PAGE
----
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Twenty-two million U.S. jobs were lost in March and April because of the pandemic — as many as the total in the Great Depression and Great Recession combined.
To examine the human impact of those numbers, The Times’s National desk collaborated with 11 local news organizations across the country to tell the stories of unemployed Americans in their own words. The accounts of a dozen people, including an inventory coordinator in Carlisle, Pa.; an Army veteran in Augusta, Ga.; and a bartender in Las Vegas, appear in “Out of Work in America,” a special project published online Friday.
The two of you came up with the idea in April with the National editor, Marc Lacey. How did it originate?
CLINTON CARGILL It was immediately clear that the economic effects of the pandemic would be far-reaching, and we needed a way to address the longer term issues. Marc Lacey has a great habit of reminding editors that we are writing not just for today’s or tomorrow’s audience, but for whoever is reading a century from now. Jia Lynn said we needed to hear from people as directly as possible.
JIA LYNN YANG Back when I was a business reporter I’d covered the financial crisis in 2008 and the Great Recession that followed. It struck me that we were heading into something at least as dire, and this would have consequences for our nation that we’d be living with for years to come. So it was important for the National Desk to document in a big way how this was upending people’s lives. What did these job losses feel like from the ground? How were people managing?
The National Desk has more than 40 reporters scattered around the country, but over the last year Mr. Lacey has prioritized partnerships with local news organizations, as with this project.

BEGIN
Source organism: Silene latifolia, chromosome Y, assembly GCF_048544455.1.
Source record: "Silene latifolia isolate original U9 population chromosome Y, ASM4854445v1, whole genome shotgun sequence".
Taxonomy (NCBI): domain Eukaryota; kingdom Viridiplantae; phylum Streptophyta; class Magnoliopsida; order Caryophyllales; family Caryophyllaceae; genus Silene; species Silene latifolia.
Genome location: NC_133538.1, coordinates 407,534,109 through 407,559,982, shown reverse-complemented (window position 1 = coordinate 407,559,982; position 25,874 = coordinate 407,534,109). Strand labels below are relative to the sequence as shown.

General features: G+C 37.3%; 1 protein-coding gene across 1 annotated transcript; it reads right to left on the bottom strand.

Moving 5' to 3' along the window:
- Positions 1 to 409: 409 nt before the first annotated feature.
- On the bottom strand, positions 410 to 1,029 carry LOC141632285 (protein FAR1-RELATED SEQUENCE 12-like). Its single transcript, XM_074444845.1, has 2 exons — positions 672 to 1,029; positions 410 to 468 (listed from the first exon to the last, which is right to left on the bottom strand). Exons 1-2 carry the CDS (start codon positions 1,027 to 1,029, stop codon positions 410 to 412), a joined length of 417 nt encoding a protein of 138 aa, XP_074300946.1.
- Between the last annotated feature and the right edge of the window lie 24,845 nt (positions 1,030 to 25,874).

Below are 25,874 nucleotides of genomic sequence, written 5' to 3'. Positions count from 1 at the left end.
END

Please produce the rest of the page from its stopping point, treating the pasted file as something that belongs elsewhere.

YANG We wanted to showcase the work of local news organizations, which are getting fewer in number, unfortunately, and yet are doing such important work covering their communities. We also wanted a cross section of the country, so you would get a feel for the commonalities in the experience of the downturn but also local distinctions around the types of industries people work in.
CARGILL Local news organizations have a special authority in the communities they cover. They know the big employers, the community groups, the state and local policies that make all the difference for people seeking unemployment. We thought they could bring some of that depth at the individual scale.
I got to make the initial call to a lot of editors. Some of our partners were navigating furloughs and even layoffs in the course of the reporting. That made it very real to me how important it is that we invest in local news.
With more than 12 million people unemployed in the nation, why did local reporters return to the same dozen — often over a few months — at different stages?
YANG The idea was to capture not just one snapshot but to do more sustained work tracking a person’s highs and lows. For anyone who’s ever lost a job, it can be such a grueling emotional experience, with very bad days followed by a day where everything turns up for you. We wanted to show that larger arc, and maybe stick around with some long enough that they actually found a job.
CARGILL One of our subjects, Marina Moya in Victoria, Texas, talks about having a tire blow out shortly after she was laid off and her husband was furloughed. No money coming in, and unforeseen expenses: That is what joblessness looks like. It’s a compounding problem. Evetta Applewhite talks about the toll it took on her sense of self-worth. That is what unemployment feels like. You can scratch at the surface of those issues in a single conversation, but we want readers to feel it on a deeper level. That’s why telling these stories over time is so meaningful.
You chose to preserve their words instead of folding them into a traditional news article. Why?
YANG As a reader, I have been struck by how often I am moved by hearing someone’s voice more directly, and in longer waves than you sometimes get with a quote here and there. During a time when so many of us are isolated, it felt like this format would feel more intimate, too, like sitting in someone’s living room hearing them talk about what was happening in their lives. I have been craving that kind of emotional connection in stories right now: that sense of deep listening.
What do you hope readers get from this project?
YANG At a time when we are so cut off from one another, I hope readers feel a sense of empathy and connection. For those who have been blessed enough to keep their jobs, I hope they get a better sense of what it feels like for those who have been less fortunate. For those who have lost work, you are hardly alone.